I find it harder and harder to make it through books longer than three hundred pages, especially if I’m not a huge fan of it. It very well could be just the current social climate, but nevertheless it has me turning to other options.
This is how I discovered the marvelous world of short stories. It’s been nice to just sit down for a while and read through a single, isolated story, and move onto another one the next time I read. I don’t have to remember where I left off, what was happening with what characters. It’s a blank slate every time, which takes off some of the pressure (if there was any to begin with).
Of course, there is the downside of not getting to know characters quite as much with only a couple dozen or so pages.
The tale is more isolated, and doesn’t really let you dig into the plot or the world building. There is also the stereotype that because it is shorter, the quality is also significantly lowered. This last, more than anything, is false.
Now, I’m not saying you won’t definitely get a bad author from time to time, or a story that’s just not your style. But on the whole, I’ve learned from experience that because it’s so short, it has to be good in order to be published. I’ve read a lot of short stories that have stayed with me for years after I finished them, regardless of their length.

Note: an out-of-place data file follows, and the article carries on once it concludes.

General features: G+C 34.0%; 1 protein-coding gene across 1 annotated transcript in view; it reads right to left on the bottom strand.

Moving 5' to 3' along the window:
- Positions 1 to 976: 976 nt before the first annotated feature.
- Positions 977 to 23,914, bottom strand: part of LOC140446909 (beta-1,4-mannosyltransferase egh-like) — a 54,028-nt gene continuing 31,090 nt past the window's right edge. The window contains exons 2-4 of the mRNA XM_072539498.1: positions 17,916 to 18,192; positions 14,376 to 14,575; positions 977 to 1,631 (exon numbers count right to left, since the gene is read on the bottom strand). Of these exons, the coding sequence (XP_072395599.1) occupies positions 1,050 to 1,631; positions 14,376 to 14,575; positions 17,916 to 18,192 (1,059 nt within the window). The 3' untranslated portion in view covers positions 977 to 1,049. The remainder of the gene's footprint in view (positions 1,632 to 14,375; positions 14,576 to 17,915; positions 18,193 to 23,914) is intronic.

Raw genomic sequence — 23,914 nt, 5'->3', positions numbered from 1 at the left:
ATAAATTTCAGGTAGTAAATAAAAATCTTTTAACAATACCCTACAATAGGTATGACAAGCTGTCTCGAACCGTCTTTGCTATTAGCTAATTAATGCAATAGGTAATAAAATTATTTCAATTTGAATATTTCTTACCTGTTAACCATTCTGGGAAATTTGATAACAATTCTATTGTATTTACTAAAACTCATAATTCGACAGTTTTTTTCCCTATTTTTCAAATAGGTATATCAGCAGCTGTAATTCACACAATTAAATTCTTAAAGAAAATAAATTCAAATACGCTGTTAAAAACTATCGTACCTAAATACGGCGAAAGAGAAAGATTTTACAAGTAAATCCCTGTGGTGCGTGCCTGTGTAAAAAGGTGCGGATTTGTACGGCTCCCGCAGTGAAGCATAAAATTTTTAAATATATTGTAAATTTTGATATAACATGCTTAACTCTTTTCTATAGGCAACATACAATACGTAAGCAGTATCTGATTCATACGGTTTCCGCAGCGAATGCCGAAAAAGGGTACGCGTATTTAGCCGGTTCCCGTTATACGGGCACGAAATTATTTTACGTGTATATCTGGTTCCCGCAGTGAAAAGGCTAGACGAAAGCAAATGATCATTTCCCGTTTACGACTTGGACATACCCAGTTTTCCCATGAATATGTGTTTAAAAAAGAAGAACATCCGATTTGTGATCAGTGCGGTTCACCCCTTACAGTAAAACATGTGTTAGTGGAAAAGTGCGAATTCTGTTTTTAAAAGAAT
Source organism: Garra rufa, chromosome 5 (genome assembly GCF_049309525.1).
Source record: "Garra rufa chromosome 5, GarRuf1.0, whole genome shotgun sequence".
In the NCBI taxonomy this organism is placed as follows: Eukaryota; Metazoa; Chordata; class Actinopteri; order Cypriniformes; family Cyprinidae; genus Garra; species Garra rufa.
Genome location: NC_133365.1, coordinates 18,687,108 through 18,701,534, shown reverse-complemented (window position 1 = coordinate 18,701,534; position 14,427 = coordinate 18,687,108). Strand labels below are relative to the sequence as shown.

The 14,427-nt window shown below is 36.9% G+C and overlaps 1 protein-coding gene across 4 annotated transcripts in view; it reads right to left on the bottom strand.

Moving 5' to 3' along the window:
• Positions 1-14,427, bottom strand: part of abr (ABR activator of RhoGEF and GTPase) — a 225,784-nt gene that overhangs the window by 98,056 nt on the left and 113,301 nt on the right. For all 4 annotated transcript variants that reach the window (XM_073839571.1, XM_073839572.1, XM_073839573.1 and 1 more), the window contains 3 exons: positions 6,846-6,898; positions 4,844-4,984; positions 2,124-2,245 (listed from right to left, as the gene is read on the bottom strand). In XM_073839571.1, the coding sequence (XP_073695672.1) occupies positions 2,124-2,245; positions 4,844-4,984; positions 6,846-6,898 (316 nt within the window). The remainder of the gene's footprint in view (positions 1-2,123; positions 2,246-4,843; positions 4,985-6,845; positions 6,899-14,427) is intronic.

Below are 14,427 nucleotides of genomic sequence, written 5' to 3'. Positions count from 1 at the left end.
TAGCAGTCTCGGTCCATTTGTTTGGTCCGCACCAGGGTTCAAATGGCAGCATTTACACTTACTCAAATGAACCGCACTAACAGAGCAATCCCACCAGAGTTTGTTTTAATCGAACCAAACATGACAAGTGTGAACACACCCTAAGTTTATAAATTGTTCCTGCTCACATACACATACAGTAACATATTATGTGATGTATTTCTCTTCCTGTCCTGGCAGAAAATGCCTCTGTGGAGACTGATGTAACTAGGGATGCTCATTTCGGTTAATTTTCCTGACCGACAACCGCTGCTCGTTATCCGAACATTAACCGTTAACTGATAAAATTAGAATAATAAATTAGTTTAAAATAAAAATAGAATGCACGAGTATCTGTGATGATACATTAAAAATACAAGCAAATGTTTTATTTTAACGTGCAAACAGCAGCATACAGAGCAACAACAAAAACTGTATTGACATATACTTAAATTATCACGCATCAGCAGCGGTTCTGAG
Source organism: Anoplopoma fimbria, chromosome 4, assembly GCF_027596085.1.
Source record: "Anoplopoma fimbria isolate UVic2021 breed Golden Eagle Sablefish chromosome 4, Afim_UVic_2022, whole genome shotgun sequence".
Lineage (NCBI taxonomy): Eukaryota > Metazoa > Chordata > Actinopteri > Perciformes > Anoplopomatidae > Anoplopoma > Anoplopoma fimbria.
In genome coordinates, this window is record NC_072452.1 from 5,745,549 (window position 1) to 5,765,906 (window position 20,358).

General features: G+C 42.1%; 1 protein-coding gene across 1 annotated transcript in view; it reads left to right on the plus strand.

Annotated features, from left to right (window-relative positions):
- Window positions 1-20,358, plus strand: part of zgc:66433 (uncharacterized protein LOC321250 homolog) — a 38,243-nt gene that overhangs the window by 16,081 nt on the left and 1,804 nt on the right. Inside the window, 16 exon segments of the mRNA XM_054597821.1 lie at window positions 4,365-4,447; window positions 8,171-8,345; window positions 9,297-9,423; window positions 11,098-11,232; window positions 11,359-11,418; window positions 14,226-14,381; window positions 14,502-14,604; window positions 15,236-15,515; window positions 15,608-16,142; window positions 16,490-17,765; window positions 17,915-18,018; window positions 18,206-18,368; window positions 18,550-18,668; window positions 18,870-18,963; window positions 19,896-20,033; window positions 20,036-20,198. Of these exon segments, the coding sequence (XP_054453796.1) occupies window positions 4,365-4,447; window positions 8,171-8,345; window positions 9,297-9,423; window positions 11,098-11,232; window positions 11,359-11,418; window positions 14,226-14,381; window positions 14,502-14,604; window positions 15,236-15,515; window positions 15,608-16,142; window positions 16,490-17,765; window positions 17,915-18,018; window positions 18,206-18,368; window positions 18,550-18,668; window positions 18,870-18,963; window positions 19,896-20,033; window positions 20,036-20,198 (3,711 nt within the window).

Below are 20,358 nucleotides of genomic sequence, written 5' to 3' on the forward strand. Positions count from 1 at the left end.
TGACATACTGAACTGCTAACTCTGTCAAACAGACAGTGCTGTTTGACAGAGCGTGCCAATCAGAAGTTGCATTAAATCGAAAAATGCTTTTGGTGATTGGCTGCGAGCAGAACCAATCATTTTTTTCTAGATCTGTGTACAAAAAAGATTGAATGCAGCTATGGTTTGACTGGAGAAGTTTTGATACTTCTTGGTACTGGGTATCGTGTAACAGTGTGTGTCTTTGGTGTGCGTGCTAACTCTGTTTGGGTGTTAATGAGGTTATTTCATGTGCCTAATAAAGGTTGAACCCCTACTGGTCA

So what kind of short stories, exactly, have I been reading? Well, my recent favorites are Nothing to Lose by Kim Suhr, Uncommon Type by Tom Hanks, and Love Medicine by Louise Erdrich. Now the last is technically what is called a “story cycle,” in that it’s several separate stories set in the same place and with overlapping characters. All of these were memorable in their own way.
Nothing to Lose is great because it mostly takes place in Wisconsin, and features characters that feel very familiar. The stories have so much heart and are excellently written. The author is also a Wisconsin native who runs a writing program out of the southern part of the state.
And who doesn’t like Tom Hanks? A fantastic actor and now an author…a pretty good one, too. The fun and interesting characters are definitely the standout parts of this collection for me, and I was pleased that his writing was high quality as well.
Lastly, Love Medicine is just all around excellent. A collection that takes place on a reservation and speaks to contemporary Native American life, I was deeply moved by Erdrich’s writing. There are several different versions of this collection, with stories added, detracted, or moved around, which makes for very interesting reading and discussion, especially if your friend hasn’t read the same edition.
There are so many more wonderful collections that we have in our library system, and reading them is a nice break from typical, longer works.